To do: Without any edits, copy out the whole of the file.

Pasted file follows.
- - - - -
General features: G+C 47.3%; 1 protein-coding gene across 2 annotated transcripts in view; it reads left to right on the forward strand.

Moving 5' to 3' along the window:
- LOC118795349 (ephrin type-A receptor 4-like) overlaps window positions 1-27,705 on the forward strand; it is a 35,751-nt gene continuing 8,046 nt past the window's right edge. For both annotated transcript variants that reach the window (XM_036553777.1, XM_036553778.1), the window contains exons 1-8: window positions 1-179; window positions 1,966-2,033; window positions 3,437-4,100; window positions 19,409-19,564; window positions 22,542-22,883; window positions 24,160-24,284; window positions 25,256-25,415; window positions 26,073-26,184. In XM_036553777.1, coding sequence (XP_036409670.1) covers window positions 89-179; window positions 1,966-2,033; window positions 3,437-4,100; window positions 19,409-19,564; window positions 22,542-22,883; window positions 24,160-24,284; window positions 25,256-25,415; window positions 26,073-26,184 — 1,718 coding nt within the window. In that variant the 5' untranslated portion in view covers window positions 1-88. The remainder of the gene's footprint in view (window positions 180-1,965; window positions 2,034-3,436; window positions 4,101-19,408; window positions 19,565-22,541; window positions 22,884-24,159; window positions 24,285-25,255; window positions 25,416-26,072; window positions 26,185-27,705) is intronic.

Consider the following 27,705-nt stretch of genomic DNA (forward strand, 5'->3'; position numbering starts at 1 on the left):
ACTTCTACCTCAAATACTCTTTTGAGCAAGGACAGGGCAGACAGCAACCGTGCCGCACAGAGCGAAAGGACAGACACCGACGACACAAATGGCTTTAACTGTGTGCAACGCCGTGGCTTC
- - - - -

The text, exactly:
General features: G+C 47.3%; 1 protein-coding gene across 2 annotated transcripts in view; it reads left to right on the forward strand.

Moving 5' to 3' along the window:
- LOC118795349 (ephrin type-A receptor 4-like) overlaps window positions 1-27,705 on the forward strand; it is a 35,751-nt gene continuing 8,046 nt past the window's right edge. For both annotated transcript variants that reach the window (XM_036553777.1, XM_036553778.1), the window contains exons 1-8: window positions 1-179; window positions 1,966-2,033; window positions 3,437-4,100; window positions 19,409-19,564; window positions 22,542-22,883; window positions 24,160-24,284; window positions 25,256-25,415; window positions 26,073-26,184. In XM_036553777.1, coding sequence (XP_036409670.1) covers window positions 89-179; window positions 1,966-2,033; window positions 3,437-4,100; window positions 19,409-19,564; window positions 22,542-22,883; window positions 24,160-24,284; window positions 25,256-25,415; window positions 26,073-26,184 — 1,718 coding nt within the window. In that variant the 5' untranslated portion in view covers window positions 1-88. The remainder of the gene's footprint in view (window positions 180-1,965; window positions 2,034-3,436; window positions 4,101-19,408; window positions 19,565-22,541; window positions 22,884-24,159; window positions 24,285-25,255; window positions 25,416-26,072; window positions 26,185-27,705) is intronic.

Consider the following 27,705-nt stretch of genomic DNA (forward strand, 5'->3'; position numbering starts at 1 on the left):
ACTTCTACCTCAAATACTCTTTTGAGCAAGGACAGGGCAGACAGCAACCGTGCCGCACAGAGCGAAAGGACAGACACCGACGACACAAATGGCTTTAACTGTGTGCAACGCCGTGGCTTC